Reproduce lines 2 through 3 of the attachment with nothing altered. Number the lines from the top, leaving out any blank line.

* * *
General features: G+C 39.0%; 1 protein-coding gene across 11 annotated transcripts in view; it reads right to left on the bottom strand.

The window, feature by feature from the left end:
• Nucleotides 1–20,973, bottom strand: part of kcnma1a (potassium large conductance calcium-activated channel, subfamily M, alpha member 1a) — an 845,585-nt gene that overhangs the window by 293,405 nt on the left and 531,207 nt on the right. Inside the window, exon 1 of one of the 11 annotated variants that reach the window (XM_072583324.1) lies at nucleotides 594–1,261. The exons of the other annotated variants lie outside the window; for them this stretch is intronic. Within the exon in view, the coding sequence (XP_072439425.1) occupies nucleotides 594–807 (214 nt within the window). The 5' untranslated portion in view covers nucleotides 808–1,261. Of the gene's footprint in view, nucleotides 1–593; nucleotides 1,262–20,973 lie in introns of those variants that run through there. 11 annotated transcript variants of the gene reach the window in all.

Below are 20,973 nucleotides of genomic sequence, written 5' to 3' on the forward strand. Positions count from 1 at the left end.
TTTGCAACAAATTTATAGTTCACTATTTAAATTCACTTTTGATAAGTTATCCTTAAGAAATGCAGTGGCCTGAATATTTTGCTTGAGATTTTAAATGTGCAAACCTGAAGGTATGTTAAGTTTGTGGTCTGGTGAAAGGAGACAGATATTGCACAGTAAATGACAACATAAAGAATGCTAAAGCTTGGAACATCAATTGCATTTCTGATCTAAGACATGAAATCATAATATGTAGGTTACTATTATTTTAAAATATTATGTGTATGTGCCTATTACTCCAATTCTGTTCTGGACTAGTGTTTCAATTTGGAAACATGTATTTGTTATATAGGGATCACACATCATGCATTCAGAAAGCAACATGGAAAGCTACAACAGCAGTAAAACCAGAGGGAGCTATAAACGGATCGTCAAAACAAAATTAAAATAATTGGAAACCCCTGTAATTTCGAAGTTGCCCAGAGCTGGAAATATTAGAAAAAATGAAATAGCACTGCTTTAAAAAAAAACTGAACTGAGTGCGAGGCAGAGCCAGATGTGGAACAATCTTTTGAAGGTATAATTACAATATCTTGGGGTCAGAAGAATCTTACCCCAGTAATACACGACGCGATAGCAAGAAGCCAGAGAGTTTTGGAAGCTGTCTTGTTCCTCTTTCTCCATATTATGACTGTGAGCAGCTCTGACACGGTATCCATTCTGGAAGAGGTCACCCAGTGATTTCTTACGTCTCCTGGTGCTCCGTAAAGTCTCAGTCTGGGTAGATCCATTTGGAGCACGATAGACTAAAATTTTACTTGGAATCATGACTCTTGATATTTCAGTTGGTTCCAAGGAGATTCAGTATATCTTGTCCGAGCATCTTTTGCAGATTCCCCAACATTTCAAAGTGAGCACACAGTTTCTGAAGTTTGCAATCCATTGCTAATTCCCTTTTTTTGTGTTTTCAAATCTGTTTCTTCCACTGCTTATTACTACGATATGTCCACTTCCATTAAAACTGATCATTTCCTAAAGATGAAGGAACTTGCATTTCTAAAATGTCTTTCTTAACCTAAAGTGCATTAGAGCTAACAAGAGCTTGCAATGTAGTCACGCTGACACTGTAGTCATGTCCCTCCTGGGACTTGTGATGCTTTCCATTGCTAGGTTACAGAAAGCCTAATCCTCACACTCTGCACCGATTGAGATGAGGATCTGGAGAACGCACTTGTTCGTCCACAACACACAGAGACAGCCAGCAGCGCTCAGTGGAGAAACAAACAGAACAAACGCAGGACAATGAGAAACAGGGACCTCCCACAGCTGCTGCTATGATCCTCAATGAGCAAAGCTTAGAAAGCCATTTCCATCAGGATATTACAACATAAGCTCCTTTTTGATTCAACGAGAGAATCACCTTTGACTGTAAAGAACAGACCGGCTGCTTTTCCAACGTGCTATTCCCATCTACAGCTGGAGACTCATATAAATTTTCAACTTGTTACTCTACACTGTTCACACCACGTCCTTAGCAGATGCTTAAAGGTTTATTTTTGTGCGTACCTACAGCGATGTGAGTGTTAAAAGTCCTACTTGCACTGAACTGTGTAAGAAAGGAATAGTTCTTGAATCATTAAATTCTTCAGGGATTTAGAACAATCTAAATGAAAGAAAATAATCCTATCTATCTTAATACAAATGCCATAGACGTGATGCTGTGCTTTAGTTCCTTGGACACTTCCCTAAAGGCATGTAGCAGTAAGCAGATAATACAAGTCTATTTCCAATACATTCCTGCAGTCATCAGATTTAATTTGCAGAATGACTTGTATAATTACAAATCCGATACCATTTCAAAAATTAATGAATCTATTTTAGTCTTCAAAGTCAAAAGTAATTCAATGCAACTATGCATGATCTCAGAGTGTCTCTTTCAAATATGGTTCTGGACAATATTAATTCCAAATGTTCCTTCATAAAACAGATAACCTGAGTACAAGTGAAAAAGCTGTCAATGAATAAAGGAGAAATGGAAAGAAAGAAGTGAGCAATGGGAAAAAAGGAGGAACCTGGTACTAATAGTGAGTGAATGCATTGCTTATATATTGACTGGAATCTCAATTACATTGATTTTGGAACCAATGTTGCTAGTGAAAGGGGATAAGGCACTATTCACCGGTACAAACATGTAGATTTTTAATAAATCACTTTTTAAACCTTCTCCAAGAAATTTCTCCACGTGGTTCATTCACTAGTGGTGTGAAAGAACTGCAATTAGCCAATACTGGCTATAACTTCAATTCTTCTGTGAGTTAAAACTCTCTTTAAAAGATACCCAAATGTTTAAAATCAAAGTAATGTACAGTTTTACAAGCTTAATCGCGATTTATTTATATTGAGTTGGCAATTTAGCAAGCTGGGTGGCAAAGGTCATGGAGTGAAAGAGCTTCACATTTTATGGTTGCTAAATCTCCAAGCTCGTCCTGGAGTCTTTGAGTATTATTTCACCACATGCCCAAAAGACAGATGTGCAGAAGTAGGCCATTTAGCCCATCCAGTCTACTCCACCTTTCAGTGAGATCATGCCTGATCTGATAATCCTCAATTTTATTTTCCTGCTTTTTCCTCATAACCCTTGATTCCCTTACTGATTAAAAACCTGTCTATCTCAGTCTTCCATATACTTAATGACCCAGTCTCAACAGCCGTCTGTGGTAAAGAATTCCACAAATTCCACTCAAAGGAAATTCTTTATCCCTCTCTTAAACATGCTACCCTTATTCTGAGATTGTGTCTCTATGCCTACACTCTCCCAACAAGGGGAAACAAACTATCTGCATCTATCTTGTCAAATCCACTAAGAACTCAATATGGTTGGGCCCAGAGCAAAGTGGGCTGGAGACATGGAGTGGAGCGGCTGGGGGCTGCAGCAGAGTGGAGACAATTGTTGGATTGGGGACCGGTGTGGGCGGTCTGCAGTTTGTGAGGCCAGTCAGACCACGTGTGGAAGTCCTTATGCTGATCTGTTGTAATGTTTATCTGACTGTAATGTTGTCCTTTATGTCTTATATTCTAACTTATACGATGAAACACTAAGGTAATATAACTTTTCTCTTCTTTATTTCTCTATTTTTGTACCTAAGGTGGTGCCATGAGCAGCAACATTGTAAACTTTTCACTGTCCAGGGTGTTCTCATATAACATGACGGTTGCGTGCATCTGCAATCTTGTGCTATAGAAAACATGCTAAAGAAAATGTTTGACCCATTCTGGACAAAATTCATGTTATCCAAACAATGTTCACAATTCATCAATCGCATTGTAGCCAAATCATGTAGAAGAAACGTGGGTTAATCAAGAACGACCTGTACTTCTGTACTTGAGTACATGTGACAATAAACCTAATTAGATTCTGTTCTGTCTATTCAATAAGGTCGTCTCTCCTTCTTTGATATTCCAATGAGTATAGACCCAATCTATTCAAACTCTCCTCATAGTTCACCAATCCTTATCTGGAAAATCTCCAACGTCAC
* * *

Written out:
The window, feature by feature from the left end:
• Nucleotides 1–20,973, bottom strand: part of kcnma1a (potassium large conductance calcium-activated channel, subfamily M, alpha member 1a) — an 845,585-nt gene that overhangs the window by 293,405 nt on the left and 531,207 nt on the right. Inside the window, exon 1 of one of the 11 annotated variants that reach the window (XM_072583324.1) lies at nucleotides 594–1,261. The exons of the other annotated variants lie outside the window; for them this stretch is intronic. Within the exon in view, the coding sequence (XP_072439425.1) occupies nucleotides 594–807 (214 nt within the window). The 5' untranslated portion in view covers nucleotides 808–1,261. Of the gene's footprint in view, nucleotides 1–593; nucleotides 1,262–20,973 lie in introns of those variants that run through there. 11 annotated transcript variants of the gene reach the window in all.